UN report on Xinjiang ups pressure on brands from Nike to Airbnb
Landmark OHCHR report calls on businesses to take ‘all possible measures’ to respect human rights.
Kuala Lumpur, Malaysia – A United Nations assessment that China’s treatment of Uighurs may amount to “crimes against humanity” is the latest damning report to raise pressure on multinationals like Nike and Tesla to rethink their operations in Xinjiang.
In a long-awaited 45-page report released on Thursday, the UN High Commissioner for Human Rights (OHCHR) called on businesses in China’s far-western region to take “all possible measures” to respect human rights, including through “enhanced human rights due diligence”.
The OHCHR report, released on the last day of rights chief Michelle Bachelet’s term, made particular mention of companies involved in security and surveillance, recommending a strengthened “human rights risk assessment” for the sector. China’s Permanent Mission to the UN rejected the report as “disinformation” and “lies fabricated by anti-China forces and out of presumption of guilt”.
The UN’s damning assessment comes after Tomoya Obokata, the UN special rapporteur on slavery, said earlier this month that it was “reasonable to conclude” that forced labour was taking place in the region.
Justine Nolan, an expert on the intersection between business and human rights at the University of New South Wales, said the report meant it was “no longer possible for any state, business or individual to have plausible deniability about the wide-ranging human rights abuses that have, and are continuing to occur, in Xinjiang.”
“This poses a challenge for many companies who are continuing to source products from Xinjiang,” Nolan told Al Jazeera, adding that firms should assume their “supply chains are tainted with modern slavery and should not be sourcing from the region unless they can disprove this”.
“Pulling out of a region or factory should always be a last resort but if it is simply impossible to independently verify working conditions in your production facilities, then based on this report a company should assume there are ongoing human rights abuses based on production coming out of Xinjiang.”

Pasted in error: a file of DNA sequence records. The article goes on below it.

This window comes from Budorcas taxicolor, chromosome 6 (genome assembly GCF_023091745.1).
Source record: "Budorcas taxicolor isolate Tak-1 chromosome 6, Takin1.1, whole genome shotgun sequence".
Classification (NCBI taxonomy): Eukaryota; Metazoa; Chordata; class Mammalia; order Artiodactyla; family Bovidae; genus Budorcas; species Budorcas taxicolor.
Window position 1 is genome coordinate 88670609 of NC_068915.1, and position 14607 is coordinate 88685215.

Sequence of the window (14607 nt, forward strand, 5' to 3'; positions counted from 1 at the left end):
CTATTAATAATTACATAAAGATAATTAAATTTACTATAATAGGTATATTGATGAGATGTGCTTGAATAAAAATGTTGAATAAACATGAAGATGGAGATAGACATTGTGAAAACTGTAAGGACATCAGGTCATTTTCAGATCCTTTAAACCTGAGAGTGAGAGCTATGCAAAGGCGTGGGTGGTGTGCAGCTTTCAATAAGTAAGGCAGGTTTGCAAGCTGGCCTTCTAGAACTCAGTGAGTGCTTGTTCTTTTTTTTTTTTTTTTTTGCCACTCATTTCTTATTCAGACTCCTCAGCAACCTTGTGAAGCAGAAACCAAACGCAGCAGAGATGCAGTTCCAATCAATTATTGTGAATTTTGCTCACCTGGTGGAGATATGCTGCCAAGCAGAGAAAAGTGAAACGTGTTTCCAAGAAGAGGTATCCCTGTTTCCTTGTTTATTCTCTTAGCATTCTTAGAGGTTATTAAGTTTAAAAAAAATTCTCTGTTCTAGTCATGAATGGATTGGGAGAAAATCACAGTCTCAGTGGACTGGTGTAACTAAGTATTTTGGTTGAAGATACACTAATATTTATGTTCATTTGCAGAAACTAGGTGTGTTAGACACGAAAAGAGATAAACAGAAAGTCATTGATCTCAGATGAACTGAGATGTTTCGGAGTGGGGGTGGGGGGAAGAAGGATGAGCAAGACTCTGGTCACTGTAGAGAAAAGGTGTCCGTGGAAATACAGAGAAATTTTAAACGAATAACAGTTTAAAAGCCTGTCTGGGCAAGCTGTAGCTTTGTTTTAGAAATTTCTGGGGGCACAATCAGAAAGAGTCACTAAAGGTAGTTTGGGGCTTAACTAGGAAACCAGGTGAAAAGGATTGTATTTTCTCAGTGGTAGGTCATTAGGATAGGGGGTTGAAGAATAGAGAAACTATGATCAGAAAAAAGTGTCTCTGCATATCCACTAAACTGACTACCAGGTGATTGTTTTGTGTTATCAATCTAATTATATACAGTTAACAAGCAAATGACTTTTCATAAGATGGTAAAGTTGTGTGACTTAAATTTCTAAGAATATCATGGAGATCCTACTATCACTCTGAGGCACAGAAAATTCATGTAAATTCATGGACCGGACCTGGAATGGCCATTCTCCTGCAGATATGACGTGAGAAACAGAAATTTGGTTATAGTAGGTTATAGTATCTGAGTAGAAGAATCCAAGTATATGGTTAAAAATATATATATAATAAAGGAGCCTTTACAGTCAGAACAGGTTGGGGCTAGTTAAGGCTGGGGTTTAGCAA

Legal and reputational risks
Major international companies, including household brands such as Nike, Airbnb, Tesla, Siemens and Volkswagen, have faced blowback from rights groups and Western governments in recent years for doing business in Xinjiang, a major producer of the global supply of cotton and polysilicon, the key raw material for solar panels.
A 2020 report by the Australian Strategic Policy Institute, a Canberra-based think-tank, identified 82 international brands as benefitting from Uighur labour.
In June, United States customs authorities started enforcing the Uyghur Forced Labour Prevention Act, which bans the import of goods from Xinjiang unless it can be proved that they were not produced using forced labour.
Despite the sweeping scope of the legislation, which some multinational companies and business groups opposed on the grounds that it would upend supply chains, US officials have indicated that enforcement will be initially focused on four high-risk sectors – apparel, cotton, tomatoes and polysilicon – as well as shipments coming directly from Xinjiang and companies sanctioned for using forced labour.
“China continues to dominate the global production of garments and textiles, and so the supply chains of many global brands have been marred by associations with Chinese forced labour,” said Nolan, the UNSW expert.
“This is a problem not only for brands with direct production connections to factories or fields in Xinjiang.”
Julien Chaisse, an expert in investment and trade at City University of Hong Kong, said he expected further “decoupling and isolation” between China and Western countries.
“Although many countries had started as early as 2018 to request their companies to perform tighter due diligence on the risks of doing business in Xinjiang, the UN report is likely going to require these countries to review and further tighten the due diligence obligations,” Chaisse told Al Jazeera.